oG4/A    --->   G4/A4
                but     oG4/Aj   --->   G4/A3

    The "u" and "j" commands will not exceed one octave, so if the interval is greater than an octave, you must specify the octave number of the following note.

                        oE5/Dj   --->   E5/D5  (not E5/D4)
Cue notes:

    You can input cue notes in the pitch stage by adding a Q+ item into the input string. Q- or Q0 will restore the size of notes to normal.

      Q+   start creating cue-sized notes
      Q-stop creating cue-sized notes
      Q0stop creating cue-sized notes

Alternative forms of note name input:

    You can input note names by clicking with the mouse on the input staff. Also, you can use a MIDI keyboard can be used to input note names. This method is especially useful for chord entry. See the Score 3.11 manual addition for more information about MIDI data input.


    Rests are entered in the pitch stage with the symbol "r". An exception occurs with whole rests that are supposed to be centered in the measure. This type of whole rest is input as "rw". This type of whole rest is not necessarily 4 quarter notes long. You will have to enter the correct performance duration later in the rhythm input stage that follows the pitch input stage.

    Here are the types of rests that can be input:

      rrest (shape will be assigned in rhythm stage)
      rfrest with fermata
      rurest shifted upward on staff above normal position
      rdrest shifted downward on staff below normal position
      rX   rest with the number X placed above it
      riinvisible rest

    The following items have special requirements in the rhythm stage. These items must have a duration equal to one measure since they are to be centered in a measure.

      RWcentered measure whole rest
      RPcentered measure repeat sign


    tr = treble clef
    ba = bass clef
    al = alto clef
    te = tenor clef

    Other clefs cannot be entered in input mode. Clef changes in a line of music will automatically be given a smaller size.

    If you don't read a particular clef you can superimpose a temporary input clef by adding a minus sign before the input clef. For example:


    will result in music on the bass clef, but positions which are the same as for the notes C4/E4/G4 on the treble clef. The above example will be converted to this form by the computer:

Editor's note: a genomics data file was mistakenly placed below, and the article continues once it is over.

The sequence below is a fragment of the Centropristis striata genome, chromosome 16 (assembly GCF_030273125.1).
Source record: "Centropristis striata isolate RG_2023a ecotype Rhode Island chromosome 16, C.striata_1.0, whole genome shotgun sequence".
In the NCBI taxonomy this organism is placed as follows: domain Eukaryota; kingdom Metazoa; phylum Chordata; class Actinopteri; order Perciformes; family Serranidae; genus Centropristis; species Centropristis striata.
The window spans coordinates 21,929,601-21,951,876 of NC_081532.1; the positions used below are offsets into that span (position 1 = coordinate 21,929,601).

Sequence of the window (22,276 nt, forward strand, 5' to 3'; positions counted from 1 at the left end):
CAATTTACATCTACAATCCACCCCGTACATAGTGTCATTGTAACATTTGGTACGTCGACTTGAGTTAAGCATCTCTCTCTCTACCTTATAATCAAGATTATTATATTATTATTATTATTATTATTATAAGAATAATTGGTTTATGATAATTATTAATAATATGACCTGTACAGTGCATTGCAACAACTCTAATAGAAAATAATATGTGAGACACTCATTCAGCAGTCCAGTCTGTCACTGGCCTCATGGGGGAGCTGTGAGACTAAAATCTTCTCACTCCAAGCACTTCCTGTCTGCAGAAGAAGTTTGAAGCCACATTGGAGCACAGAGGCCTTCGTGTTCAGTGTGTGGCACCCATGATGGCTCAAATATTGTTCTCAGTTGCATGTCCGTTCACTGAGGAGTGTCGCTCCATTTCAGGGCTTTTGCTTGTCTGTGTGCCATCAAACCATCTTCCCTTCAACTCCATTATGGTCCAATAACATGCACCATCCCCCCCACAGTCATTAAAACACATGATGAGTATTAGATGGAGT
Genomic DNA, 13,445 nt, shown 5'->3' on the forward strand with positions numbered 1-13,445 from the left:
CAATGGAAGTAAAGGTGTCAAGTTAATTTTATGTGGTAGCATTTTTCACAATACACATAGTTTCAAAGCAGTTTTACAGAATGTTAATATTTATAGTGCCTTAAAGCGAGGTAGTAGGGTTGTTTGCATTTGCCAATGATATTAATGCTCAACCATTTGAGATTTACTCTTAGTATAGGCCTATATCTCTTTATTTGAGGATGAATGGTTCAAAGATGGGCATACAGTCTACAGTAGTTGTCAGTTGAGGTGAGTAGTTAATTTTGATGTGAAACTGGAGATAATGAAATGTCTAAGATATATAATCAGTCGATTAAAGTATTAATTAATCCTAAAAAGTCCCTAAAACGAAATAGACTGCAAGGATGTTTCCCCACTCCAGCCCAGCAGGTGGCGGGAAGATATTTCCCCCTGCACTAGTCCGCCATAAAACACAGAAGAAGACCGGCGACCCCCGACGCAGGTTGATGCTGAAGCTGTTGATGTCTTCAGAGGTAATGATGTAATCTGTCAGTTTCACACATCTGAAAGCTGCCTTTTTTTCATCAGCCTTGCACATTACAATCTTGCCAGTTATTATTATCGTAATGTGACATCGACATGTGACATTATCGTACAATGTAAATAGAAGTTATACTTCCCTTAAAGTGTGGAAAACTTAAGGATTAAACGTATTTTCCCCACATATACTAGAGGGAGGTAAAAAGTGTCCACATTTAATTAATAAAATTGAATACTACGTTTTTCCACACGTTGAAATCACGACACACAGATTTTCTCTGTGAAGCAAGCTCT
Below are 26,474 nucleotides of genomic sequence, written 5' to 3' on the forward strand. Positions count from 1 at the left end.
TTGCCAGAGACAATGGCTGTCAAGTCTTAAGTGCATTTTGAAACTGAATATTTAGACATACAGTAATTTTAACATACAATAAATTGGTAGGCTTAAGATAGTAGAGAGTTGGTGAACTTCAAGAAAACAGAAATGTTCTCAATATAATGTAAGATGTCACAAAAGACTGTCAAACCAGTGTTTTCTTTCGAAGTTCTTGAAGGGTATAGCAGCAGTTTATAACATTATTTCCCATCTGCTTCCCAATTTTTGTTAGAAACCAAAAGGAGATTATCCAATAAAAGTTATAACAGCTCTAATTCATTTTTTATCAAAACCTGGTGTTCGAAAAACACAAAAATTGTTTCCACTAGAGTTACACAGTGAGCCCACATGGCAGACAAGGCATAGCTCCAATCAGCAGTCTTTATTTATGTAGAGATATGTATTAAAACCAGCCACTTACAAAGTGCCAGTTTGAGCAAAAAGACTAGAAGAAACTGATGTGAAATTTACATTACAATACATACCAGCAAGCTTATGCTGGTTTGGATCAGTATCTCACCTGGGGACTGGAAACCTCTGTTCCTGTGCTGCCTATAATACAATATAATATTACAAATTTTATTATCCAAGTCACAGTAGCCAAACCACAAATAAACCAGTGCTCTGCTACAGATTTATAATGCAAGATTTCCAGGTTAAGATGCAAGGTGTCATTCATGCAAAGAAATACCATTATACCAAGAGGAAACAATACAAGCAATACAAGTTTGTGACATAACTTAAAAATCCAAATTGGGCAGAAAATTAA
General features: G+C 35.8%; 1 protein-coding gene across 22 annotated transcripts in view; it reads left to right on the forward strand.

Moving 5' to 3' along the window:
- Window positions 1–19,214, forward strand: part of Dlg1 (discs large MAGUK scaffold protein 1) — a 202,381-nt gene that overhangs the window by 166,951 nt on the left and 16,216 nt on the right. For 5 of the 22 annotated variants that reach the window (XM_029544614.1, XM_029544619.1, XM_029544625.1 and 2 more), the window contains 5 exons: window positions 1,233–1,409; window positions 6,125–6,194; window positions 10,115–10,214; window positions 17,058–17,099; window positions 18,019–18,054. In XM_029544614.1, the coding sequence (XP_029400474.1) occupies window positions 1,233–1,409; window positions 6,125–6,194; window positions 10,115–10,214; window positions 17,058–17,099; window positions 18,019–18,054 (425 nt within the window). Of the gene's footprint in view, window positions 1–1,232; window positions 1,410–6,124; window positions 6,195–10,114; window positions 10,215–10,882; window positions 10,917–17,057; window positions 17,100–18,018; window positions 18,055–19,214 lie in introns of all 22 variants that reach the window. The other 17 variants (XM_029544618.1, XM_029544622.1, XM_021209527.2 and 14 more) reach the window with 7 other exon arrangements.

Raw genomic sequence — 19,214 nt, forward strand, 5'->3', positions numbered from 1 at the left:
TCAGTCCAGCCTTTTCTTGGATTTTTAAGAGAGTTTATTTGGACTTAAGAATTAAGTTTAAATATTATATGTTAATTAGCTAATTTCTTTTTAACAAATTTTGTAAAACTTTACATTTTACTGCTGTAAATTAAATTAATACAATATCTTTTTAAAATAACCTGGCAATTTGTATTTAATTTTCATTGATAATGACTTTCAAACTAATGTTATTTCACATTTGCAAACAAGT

Key Signatures:

    For sharp key signatures, use KxS, where x is the number of sharps in the signatures. For example:

    		K1S = G major key signature
    		K2S = D major key signature

    For flat key signatures, use KxF, where x is the number of flats in the signatures. For example:

    		K1F = F major key signature
    		K2F = B-flat major key signature

    Cancellation signatures:

      KxSN = cancellation signature in the form of a sharp key signature.
      KxSF = cancellation signature in the form of a flat key signature.

Time Signatures:

    com = common time
    cut = cut time
    4 4 = 4/4 time signature (numerator denominator)
    3 4 = 3/4 time signature
    12 8 = 12/8 time signature
    4 = single centered number as the time signature

    compound time signatures can only be created in edit mode.


      M = single barline
      MD = double barline (two thin lines)
      MH = final barline (measure heavy)
      ML = left pointing repeat barline
      MR = right pointing repeat barline
      MRD = double repeat barline
      MS = dashed barline
      MI = invisible barline

    System braces such as { or [ are created from measure items in the edit mode.

    Multi-staff barlines are specified on the bottom staff only. The number of staves to span with the barline is given by a number following the measure type. A staff span number is remembered from measure to measure like octave numbers in pitch name items. For example:

    		m2/c/e/g/m    --->   m2/c/e/g/m2

Stem Directions:

    Note stem directions can be controlled with the following pitch stage commands which are separate items in the input. Forcing the stems in a particular direction is useful for multiple voices on a single line, such as an in an orchestral score, or in a 4-part choral piano reduction.

      SU   force stems upwards for notes following this command
      SDforce stems downwards for note following this command
      Soreturn to the ordinary stem direction method

Staff placement of notes:

    For keyboard music, it is common to indicate hand assignment to notes by staff. This is one case in which the staff placement might be useful. These command are separate input items:

      S+   following notes are displayed on staff above the current one.
      S-display following notes on staff below current one.
      S0return notes to normal staff